KNDRX Navigates Adulthood to Great Effect on Me Right Now

by Nick Hanover

KNDRX Me Right Now

All throughout Me Right NowCory Kendrix’s first album under the KNDRX moniker, the singer-producer and his cohorts express their frustrations with waiting. “I don’t wanna wait forever,” proclaims Povi on “Wait Forever,” with KNDRX telling someone, quite likely a version of himself, “You keep trying my patience” on “SAY GXXDBYE.” As the languid, soft sounds of the production make clear, though, KNDRX isn’t in a hurry and you shouldn’t mistake mistake the album (or its title) as a demand for immediate pleasures. This is instead an exploration of personal growth, or the lack thereof in some cases.

In the three years between Kendrix’s last release and Me Right Now, the singer uprooted himself to Colorado, physically leaving behind the already geographically fractured LNS Crew for new opportunities and some semblance of maturity. Kendrix explains in Me Right Now’s liner notes that the work is “an open window into my life” the product of a stressful move and the struggles of dealing with “the insecurities of a relationship and fatherhood, of following my dreams while juggling real life.” The EP’s predecessor Worth Something hinted at those insecurities as well, and paved the way for Kendrix to abandon hip hop braggadocio for self-loathing R&B but Me Right Now and Kendrix’s rebranding make it something more permanent and evocative.

Kendrix makes this change apparent not just in the more melodic vocal approach but in the claustrophobic emotional intensity of every facet of the production, from the raw, blunt lyrics to the hurt and wounded feeling of the music itself. The aptly named “Pain” hits with the density of a throbbing toothache, Kendrix’s voice quavering over seismic bass and gasping samples. “Pain” never provides a hook or some other pretty distraction from the open wound of Kendrix’s need, it instead forces you to stare right into the hurt alongside its creator.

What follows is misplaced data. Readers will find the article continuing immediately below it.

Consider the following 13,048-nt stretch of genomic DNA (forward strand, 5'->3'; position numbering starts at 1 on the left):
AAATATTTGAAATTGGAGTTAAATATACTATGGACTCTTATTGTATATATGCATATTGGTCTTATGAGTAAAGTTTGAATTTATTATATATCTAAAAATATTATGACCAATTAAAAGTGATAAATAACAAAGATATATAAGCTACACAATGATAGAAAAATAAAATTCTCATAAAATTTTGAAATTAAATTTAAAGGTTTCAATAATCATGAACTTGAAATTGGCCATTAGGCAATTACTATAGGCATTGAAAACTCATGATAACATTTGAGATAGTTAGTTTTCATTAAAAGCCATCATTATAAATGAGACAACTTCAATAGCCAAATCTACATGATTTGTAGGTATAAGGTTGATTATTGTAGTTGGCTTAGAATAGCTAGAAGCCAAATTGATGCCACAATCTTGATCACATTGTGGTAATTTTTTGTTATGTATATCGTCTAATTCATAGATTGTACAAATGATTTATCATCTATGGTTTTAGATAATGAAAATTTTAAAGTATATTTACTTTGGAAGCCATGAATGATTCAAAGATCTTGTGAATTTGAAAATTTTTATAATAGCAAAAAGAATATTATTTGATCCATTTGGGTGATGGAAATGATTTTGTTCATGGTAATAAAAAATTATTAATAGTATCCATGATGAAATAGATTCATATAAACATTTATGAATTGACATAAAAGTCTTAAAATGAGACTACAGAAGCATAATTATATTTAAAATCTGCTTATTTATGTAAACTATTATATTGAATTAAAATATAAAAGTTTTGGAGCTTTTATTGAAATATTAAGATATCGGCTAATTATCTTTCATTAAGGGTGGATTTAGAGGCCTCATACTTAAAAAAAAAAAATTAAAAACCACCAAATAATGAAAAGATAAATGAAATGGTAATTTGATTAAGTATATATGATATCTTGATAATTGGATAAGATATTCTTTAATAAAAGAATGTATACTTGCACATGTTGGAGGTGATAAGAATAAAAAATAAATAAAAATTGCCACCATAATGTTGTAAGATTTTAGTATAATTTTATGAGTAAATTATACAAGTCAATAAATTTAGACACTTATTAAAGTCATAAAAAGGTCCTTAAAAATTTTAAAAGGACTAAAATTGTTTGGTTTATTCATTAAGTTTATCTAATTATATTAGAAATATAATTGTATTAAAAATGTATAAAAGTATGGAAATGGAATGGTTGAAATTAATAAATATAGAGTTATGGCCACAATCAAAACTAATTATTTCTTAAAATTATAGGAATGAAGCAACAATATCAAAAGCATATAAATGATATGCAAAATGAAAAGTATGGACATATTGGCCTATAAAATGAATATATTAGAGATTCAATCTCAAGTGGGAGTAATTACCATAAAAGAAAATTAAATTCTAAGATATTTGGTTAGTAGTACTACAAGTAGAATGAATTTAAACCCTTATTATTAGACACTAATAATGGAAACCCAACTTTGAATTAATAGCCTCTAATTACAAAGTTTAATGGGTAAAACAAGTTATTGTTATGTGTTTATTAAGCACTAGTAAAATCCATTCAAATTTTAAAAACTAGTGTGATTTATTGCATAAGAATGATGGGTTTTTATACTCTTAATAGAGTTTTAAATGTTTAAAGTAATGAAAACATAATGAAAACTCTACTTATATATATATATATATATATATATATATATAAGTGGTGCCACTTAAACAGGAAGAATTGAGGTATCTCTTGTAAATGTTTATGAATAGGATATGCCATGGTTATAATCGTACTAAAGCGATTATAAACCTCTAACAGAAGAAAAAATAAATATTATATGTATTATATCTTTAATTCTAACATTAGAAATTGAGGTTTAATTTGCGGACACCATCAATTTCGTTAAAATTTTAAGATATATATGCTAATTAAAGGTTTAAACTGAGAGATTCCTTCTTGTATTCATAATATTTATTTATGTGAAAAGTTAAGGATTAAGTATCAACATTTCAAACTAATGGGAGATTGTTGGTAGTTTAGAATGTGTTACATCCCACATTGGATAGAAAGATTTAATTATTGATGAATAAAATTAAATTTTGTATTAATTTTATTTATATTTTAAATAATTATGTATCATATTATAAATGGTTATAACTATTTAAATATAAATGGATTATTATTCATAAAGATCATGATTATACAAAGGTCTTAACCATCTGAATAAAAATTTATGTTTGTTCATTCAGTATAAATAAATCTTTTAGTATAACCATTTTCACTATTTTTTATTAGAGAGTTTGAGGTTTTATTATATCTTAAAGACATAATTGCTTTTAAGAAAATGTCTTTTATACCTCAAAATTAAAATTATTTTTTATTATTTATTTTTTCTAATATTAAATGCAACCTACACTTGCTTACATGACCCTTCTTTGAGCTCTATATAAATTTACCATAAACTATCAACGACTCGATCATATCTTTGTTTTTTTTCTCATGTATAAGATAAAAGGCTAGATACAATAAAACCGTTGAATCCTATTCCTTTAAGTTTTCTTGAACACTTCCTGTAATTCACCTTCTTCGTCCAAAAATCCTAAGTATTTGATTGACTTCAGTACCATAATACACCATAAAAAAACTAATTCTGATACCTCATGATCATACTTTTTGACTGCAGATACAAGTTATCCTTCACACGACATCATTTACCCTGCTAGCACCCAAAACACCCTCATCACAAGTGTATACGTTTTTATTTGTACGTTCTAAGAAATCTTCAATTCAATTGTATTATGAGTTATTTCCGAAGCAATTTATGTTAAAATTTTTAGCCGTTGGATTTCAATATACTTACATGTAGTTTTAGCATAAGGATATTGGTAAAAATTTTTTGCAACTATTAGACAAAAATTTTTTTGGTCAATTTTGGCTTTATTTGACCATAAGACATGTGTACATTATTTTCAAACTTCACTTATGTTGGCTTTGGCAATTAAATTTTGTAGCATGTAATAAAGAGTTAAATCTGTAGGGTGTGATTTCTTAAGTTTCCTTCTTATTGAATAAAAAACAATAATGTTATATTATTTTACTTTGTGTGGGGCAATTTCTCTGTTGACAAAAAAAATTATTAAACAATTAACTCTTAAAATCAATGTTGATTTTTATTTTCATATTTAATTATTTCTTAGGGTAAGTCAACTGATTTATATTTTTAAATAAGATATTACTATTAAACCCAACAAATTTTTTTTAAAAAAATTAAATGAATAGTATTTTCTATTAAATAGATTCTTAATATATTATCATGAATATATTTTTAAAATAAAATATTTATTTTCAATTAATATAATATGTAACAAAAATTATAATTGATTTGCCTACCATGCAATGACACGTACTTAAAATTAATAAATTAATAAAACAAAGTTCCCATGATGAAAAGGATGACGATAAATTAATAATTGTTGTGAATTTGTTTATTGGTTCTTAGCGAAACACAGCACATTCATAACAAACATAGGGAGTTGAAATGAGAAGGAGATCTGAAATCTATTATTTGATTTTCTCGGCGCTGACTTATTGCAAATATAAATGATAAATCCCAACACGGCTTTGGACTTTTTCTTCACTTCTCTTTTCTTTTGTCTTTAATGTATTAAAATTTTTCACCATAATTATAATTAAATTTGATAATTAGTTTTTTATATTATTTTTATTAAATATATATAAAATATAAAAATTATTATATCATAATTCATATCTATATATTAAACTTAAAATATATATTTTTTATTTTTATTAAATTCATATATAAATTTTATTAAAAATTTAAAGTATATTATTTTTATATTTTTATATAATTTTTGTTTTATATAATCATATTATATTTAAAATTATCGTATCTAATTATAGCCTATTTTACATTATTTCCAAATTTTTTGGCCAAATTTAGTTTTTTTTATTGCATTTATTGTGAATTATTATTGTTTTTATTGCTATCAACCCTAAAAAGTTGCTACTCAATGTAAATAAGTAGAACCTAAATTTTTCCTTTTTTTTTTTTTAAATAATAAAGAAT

When Me Right Now does step closer to radio friendly pop, the result is still subversive and disorienting, like “Stay Blessed” and its unexpected drops disrupting the expected flow to better emphasize the fragile, hollowed out timbre of Kendrix’s voice. Or the way Povi and Kendrix approach rhythm like some melting Dali clocks on “Wait Forever,” approximating the torturous tease of a lover,  arousal building to a point where it might spill over into rage rather than lust. It’s not simply that these songs are moody and weird, it’s that they instill auditory vertigo, drawing you in so subtly you don’t even question how wobbly everything is and assume this is just a fact of life now.

The point there seems to be that this is how growth hit Kendrix himself, not as a sudden freight train of responsibilities but a sneaky rearrangement of his entire life and purpose. Things that maybe used to matter more, like partying and the pursuit of fame, melted away and the new priorities leapt straight from discomforting to natural. And yet the surreality of that never totally went away, nor did the frustration it prompted. It simply forced a new kind of approach. Me Right Now triumphs because it makes that transition organic for the listener as well, effortlessly evoking the way we wake up one day to discover we’re not the same person we were or even ever thought we could be.

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Nick Hanover got his degree from Disneyland, but he’s the last of the secret agents and he’s your man. Which is to say you can find his particular style of espionage here at Ovrld as well as Loser City, where he mostly writes about comics. You can also flip through his archives at  Comics Bulletin, which he is formerly the Co-Managing Editor of, and Spectrum Culture, where he contributed literally hundreds of pieces for a few years. Or if you feel particularly adventurous, you can always witness his odd .gif battles with his friends and enemies on twitter: @Nick_Hanover